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Why Leading Worship Includes the Whole Band

There are few things more confusing to me than watching a worship team standing on the platform, and seeing the face of a worship leader who has all of his being in engaged in worship of God.

But then as I survey the rest of the team, I see a bass player with a too-cool-for-school scowl on his face or a guitar player with a sheepishly bewildered or bored look on his face. Or a keys player whose face is completely expressionless, glued to a sheet of music.

They are all worshiping the same God, right?

As believers, we are all leaders of worship.

Whether standing on the platform or in the congregation, we are all collectively encouraging one another to enter into the kind of full heart, mind, soul and strength demonstration of adoration that our God desires.

This is magnified from the platform. As the privilege of influence increases, so does the responsibility of leadership. That is not confined to vocalists.

The “worship leader” is not the only one leading worship. Bass players … keys players … drummers … guitarists … you’re leading worship too.

Because of the various religious and cultural backgrounds the people in our churches are coming from, the need for unapologetic demonstration of “all in” worship from the platform becomes increasingly important.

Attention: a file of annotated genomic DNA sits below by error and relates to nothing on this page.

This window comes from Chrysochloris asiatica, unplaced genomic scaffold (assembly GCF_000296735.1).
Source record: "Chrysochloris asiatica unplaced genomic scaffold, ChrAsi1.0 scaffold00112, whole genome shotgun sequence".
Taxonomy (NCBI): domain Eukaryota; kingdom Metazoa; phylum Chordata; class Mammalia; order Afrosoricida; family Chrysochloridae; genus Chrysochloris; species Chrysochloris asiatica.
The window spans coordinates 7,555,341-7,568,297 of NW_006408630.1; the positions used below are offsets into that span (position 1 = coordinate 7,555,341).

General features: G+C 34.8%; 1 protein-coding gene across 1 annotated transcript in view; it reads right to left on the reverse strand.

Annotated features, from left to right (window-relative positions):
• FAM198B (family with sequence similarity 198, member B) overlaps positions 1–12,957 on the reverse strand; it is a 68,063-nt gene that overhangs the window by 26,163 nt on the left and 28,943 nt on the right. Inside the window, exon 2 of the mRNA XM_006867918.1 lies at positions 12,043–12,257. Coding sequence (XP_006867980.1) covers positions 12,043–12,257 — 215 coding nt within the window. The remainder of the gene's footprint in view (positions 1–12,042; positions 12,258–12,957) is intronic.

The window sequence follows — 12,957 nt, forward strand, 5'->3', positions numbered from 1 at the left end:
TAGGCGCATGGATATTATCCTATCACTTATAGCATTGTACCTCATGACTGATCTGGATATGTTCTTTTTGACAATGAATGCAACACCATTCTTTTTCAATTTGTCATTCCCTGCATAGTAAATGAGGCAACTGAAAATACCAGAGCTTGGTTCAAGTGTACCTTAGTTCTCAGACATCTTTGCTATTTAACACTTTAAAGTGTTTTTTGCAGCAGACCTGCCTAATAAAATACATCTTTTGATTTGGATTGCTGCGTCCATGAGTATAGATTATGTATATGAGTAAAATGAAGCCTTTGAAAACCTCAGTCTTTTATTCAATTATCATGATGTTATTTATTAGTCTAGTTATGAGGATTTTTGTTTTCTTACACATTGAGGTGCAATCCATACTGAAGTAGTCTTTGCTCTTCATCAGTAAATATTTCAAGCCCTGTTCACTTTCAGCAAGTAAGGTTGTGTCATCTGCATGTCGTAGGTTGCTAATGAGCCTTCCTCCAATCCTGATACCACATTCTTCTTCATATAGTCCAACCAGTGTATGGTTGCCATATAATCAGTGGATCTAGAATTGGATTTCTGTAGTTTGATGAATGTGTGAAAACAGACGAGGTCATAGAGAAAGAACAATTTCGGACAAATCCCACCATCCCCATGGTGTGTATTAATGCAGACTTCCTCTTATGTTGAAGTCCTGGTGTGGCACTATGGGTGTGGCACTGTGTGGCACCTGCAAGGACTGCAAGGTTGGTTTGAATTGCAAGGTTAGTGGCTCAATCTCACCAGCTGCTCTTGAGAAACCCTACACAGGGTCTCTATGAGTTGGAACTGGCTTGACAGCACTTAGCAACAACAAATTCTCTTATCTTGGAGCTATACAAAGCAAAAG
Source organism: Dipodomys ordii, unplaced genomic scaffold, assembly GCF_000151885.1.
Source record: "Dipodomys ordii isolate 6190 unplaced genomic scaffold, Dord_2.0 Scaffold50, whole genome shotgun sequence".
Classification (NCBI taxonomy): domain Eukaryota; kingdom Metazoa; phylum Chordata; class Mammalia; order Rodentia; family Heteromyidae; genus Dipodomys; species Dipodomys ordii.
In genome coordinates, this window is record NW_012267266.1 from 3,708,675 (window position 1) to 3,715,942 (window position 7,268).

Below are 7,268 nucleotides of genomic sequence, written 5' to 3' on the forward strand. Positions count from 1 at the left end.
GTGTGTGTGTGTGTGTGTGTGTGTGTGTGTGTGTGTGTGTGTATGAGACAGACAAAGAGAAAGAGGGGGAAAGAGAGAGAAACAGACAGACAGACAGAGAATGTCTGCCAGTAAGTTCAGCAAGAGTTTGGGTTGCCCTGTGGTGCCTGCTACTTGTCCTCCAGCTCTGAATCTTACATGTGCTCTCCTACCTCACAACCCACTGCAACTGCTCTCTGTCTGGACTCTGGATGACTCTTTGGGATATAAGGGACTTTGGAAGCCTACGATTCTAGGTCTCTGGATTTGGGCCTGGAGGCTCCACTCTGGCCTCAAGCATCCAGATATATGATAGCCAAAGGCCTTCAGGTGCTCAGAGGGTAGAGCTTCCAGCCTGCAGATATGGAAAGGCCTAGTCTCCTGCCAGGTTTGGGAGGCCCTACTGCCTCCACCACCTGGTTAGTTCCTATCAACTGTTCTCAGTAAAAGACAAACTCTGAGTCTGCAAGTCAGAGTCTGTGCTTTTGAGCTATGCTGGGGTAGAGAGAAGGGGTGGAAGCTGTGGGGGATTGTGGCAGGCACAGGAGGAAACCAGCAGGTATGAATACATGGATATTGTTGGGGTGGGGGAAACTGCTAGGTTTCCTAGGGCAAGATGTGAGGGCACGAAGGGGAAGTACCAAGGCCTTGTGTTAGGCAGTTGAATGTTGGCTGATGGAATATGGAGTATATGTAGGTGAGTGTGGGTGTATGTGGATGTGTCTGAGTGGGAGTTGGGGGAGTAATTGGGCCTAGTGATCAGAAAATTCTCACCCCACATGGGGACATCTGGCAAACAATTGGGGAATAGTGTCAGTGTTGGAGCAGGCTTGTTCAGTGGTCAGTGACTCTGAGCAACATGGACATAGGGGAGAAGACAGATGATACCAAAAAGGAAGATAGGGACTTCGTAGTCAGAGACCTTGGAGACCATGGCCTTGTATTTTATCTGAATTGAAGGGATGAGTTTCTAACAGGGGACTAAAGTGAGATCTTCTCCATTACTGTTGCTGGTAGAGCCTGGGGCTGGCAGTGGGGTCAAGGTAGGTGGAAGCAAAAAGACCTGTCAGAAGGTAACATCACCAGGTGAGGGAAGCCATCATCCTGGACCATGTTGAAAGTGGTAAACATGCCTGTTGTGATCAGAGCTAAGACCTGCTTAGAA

Many people are longing to express this type of worship, but are simply looking for permission. Others have been burned by disorderly displays of emotional hype and need to see this done in a genuine, authentic and helpful way. Still others have never had a point of reference for this and need to see it for themselves and be coached along.

No matter where our people are on the spectrum, it is imperative that everyone on the platform is putting forth every effort to serve and lead them.

Here are three simple ways to do this more effectively.

1. Sing Loudly.

No believer with a voice is exempt from the scriptural call to sing the praises of God loudly.

So even if you’re playing bass or keys or any other instrument — sing along! Not only will this enhance your own experience of worshiping God as you meditate on the truth of the lyrics you are singing, but you will also visibly demonstrate to the congregation the value of singing out loud the praises of God.

You don’t have to have a mic or even a good voice, but as you play your instrument, belt it out with all you’ve got!

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Stephen Miller serves as pastor of worship arts at The Journey in St Louis and just released his new book Worship Leaders, We Are Not Rock Stars, and worship album, All Hail the King. He writes regularly at www.stephen-miller.com, and you can find him on Twitter @StephenMiller and on Facebook at Facebook.com/StephenMillerMusic.